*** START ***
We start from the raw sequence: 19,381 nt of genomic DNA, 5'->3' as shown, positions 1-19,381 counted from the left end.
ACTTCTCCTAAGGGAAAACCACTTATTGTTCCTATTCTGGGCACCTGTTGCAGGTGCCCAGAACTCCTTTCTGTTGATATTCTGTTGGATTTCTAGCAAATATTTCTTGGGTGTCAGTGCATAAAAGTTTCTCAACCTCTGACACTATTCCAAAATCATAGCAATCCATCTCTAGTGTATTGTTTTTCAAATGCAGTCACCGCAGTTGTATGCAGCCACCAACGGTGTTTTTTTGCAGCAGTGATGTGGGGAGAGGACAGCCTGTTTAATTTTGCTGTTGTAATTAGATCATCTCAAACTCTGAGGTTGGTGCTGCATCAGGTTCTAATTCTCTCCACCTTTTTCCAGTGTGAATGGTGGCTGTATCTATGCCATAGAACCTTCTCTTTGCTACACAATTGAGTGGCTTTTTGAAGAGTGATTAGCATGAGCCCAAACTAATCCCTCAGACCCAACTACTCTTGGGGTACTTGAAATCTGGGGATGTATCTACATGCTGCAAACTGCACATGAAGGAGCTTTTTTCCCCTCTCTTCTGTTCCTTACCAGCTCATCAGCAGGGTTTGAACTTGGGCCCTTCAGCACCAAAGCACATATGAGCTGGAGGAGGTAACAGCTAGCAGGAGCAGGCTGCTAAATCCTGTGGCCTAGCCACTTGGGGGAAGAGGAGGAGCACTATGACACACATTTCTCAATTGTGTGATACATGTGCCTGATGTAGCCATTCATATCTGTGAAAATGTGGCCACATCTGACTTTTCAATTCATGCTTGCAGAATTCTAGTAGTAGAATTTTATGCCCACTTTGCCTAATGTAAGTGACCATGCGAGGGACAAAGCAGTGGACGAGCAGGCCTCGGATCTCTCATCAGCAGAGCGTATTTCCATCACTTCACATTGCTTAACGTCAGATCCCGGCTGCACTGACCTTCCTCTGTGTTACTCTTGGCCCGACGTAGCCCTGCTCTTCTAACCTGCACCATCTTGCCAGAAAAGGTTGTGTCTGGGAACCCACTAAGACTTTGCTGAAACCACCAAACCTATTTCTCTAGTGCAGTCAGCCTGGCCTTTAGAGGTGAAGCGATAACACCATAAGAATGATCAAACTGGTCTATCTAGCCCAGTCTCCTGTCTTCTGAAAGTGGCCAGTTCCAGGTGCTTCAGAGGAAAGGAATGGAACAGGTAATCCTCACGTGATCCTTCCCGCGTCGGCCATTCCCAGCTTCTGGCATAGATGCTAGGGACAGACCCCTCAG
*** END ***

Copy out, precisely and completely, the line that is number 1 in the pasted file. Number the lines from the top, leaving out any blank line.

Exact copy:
We start from the raw sequence: 19,381 nt of genomic DNA, 5'->3' as shown, positions 1-19,381 counted from the left end.